UPDATE, 13 October 2005, 8:45 PM, EST
A BC Supreme Court judge ruled that the teachers’ union cannot use its own financial reserves, donations from supporters, or other assets for strike pay or other strike-related purposes, and appointed a monitor to oversee the ruling.
On Friday, October 7, 38,000 teachers in public elementary and high schools across the Canadian province of British Columbia walked off the job in defiance of the provincial Liberal government of Premier Gordon Campbell. They remain on strike despite being declared in contempt of court for their disregard of a labour board decision that their strike would be illegal. On Thursday, October 13, it is expected that the BC Supreme Court will hand down severe penalties agains the teachers and their union.
After winning office in 2001, the BC Liberals declared education “an essential service,” effectively removing teachers’ right to strike. They also removed teachers’ right to collectively bargain learning conditions. They have imposed two contracts on the BC Teachers’ Federation (BCTF) by legislation, most recently by extending the contract that expired at the end of June 2004 until June 2006. This contract contains no wage increase.
Members of the BC Teachers’ Federation (BCTF) voted by 90.5% in favour of striking illegally. They are determined to defend their right to collective bargaining and make gains both on wages and on class size and composition (how many children with special needs or children for whom English is not their first language may be placed in a class) .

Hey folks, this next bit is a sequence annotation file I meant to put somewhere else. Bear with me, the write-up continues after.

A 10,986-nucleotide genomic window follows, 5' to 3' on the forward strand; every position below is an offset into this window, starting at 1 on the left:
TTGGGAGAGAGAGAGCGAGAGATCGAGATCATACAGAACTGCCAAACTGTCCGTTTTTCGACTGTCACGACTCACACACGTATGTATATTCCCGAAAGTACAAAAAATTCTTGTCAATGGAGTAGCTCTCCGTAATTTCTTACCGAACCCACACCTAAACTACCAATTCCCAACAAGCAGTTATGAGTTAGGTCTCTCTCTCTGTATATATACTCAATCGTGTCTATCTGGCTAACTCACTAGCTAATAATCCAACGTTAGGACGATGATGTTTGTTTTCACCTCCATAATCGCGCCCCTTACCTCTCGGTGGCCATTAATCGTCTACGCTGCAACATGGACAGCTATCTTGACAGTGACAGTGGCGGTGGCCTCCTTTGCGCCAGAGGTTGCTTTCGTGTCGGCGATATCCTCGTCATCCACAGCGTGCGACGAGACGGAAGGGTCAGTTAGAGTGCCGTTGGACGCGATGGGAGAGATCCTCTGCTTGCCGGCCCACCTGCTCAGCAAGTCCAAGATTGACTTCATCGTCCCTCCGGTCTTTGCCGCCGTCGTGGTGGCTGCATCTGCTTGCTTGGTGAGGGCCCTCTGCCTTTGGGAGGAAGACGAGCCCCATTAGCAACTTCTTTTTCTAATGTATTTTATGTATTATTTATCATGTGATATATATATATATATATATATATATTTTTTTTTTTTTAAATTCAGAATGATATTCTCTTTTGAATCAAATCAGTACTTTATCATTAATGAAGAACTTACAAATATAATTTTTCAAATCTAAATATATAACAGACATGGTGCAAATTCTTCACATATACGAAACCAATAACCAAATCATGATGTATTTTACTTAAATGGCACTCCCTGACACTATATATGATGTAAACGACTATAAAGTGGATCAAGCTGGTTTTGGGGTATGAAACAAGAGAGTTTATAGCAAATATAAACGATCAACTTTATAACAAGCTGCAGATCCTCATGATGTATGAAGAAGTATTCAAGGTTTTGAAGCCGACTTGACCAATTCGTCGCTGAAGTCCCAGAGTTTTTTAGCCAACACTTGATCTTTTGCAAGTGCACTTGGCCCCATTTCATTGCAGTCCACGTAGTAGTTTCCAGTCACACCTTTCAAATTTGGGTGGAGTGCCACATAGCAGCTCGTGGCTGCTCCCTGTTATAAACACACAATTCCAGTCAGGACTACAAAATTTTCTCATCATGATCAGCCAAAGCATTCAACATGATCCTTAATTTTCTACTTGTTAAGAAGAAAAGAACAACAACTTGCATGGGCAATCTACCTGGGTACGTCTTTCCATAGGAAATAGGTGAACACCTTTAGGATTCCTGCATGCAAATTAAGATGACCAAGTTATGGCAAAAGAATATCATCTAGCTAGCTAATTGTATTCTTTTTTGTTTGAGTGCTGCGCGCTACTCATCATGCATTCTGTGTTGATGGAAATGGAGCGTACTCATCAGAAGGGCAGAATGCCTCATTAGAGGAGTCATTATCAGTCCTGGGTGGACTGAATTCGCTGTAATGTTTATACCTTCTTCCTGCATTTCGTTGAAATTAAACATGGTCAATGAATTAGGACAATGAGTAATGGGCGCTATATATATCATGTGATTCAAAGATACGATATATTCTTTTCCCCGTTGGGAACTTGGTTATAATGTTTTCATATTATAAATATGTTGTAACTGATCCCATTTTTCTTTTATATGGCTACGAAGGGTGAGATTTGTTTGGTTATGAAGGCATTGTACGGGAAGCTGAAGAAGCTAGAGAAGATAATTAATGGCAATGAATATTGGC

Teachers have received widespread public support, despite the inconvenience caused to many parents. Significantly, the 25 000 members of the Canadian Union of Public Employees who also work for BC school boards are not crossing teachers’ picket lines. Union members and community activists rallied in support of teachers in cities and towns across British Columbia on October 11. In Vancouver, hundreds chanted “General Strike, General Strike.”
The strike has now reached a critical moment. The BCTF leadership’s response to the punishment meted out by the courts will be crucial. But so too will be what officials and activists in other unions across the province do or do not do. In response to the way the BC Hospital Employees Union’s strongly-supported 2004 strike was ended without members being allowed to vote on the settlement, teachers passed a motion that directs the BCTF executive to present an offer to the members for a vote rather than declaring the strike over as soon as a deal is reached. Much rides on whether this democratic decision will be respected.
It is in this context that the Solidarity Caucus, a group of activists from a number of BC unions, distributed this leaflet on October 11.
BC Teachers Backed by All of Us
David Camfield is Assistant Professor of Labour and Workplace Studies at University of Manitoba.